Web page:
My favorite crops to grow and eat are members of the nightshade family (Solanaceae). This family includes tomatoes, tomatillos, potatoes, eggplants, and, most of all, chili peppers. Chilies fascinate me because they seemed to have evolved their spice as a way to deter mammalian frugivory and encourage consumption and seed dispersal by birds, who do not detect the heat. Some mammals, like myself, are not as easily deterred by the peppers' defenses and like to push their limits of capsacium tolerance. I have learned that one must be careful with hot chillies such as habaneros, however, after simulating the effect of pepper spray by cooking them in the apartment.
Nightshades are primarily tropical plants and it is just warm enough for them to grow here. A few of our peppers were struggling for a while, but the latest heat wave seems to have suited them.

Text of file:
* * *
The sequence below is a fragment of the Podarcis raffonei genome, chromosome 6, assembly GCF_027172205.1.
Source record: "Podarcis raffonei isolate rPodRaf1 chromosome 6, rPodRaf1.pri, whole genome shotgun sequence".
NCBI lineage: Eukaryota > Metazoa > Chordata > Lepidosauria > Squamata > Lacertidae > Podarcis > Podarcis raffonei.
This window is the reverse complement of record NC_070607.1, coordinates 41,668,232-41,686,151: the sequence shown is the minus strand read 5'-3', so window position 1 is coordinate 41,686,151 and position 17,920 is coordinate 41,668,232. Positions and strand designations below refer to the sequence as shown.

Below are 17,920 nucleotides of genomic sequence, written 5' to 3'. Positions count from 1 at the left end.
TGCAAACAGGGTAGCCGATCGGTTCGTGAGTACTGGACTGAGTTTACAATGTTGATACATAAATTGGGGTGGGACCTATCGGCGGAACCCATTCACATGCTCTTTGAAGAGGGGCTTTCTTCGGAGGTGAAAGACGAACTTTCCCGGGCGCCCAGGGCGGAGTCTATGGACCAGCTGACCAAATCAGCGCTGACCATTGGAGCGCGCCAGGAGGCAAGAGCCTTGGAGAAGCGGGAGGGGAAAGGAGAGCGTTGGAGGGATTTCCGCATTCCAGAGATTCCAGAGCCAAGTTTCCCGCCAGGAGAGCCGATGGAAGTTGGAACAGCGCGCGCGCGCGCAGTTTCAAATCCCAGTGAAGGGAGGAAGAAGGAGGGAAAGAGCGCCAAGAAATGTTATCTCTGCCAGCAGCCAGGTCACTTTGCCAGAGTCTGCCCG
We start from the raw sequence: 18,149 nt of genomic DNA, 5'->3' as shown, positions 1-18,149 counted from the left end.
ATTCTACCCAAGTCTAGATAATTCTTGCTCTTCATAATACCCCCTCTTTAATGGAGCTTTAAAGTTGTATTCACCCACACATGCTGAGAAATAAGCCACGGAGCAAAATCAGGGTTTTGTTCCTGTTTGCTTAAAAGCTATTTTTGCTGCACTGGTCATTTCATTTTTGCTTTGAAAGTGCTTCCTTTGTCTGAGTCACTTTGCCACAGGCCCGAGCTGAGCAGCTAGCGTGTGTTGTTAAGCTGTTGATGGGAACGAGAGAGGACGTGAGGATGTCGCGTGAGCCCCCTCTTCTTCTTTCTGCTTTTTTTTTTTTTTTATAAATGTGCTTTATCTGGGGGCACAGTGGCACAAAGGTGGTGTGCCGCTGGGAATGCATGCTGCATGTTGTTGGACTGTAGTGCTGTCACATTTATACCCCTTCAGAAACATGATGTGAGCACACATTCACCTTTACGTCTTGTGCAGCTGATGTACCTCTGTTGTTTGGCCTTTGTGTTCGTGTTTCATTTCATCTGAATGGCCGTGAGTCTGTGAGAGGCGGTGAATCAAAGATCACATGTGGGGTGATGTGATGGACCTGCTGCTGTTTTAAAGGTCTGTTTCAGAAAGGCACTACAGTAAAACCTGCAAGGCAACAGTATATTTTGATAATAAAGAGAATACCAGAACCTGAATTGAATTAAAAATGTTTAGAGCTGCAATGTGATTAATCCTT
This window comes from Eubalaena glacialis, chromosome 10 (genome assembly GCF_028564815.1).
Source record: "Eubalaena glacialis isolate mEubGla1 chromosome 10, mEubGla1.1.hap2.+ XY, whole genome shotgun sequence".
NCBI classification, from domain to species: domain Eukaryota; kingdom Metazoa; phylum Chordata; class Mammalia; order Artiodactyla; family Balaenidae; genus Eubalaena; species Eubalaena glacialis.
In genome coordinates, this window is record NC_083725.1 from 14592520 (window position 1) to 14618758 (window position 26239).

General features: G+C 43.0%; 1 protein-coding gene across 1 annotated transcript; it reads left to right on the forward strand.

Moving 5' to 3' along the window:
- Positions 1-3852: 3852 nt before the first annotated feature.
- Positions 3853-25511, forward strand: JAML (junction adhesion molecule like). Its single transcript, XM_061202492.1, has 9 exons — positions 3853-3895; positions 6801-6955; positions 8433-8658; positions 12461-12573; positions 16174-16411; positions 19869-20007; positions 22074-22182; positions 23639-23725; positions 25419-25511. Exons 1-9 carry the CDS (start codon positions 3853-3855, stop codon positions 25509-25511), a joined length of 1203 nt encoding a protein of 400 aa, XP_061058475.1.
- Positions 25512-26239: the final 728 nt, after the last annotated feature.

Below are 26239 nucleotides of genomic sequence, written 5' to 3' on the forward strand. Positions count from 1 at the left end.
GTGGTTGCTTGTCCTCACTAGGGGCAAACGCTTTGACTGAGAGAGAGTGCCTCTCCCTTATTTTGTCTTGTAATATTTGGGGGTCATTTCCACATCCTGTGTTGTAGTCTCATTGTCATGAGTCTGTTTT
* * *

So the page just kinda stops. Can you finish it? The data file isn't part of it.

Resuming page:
We received a few tomatillo starts from our CSA farm and they have taken off in our garden.
They resemble tomato plants but are a bit sturdier.
The fruits grow surrounded by a husk that is formed by the sepals of the flower. When the husk starts peeling away, it is time to pick the fruit! This is the first time I have tried to grow tomatillos and I will definitely plant them again.
After months of waiting, I finally harvested a small bunch of nightshades from our garden. I picked several sungold tomatoes, purple and green tomatillos, and a yellow mushroom pepper. As more fruits ripen, I plan to cook and blend the beauties into salsas which I will freeze and use for enchiladas to keep us warm during the winter.
In other food news, Sarah and I pickled our first cucumbers last week. We picked several pickling cucumbers that were overflowing from Fred's garden.
We filled the jars with brine and gave them all a nice hot water bath. This was our first attempt to pickle cucumbers, so we will open them in a few months and hope for the best.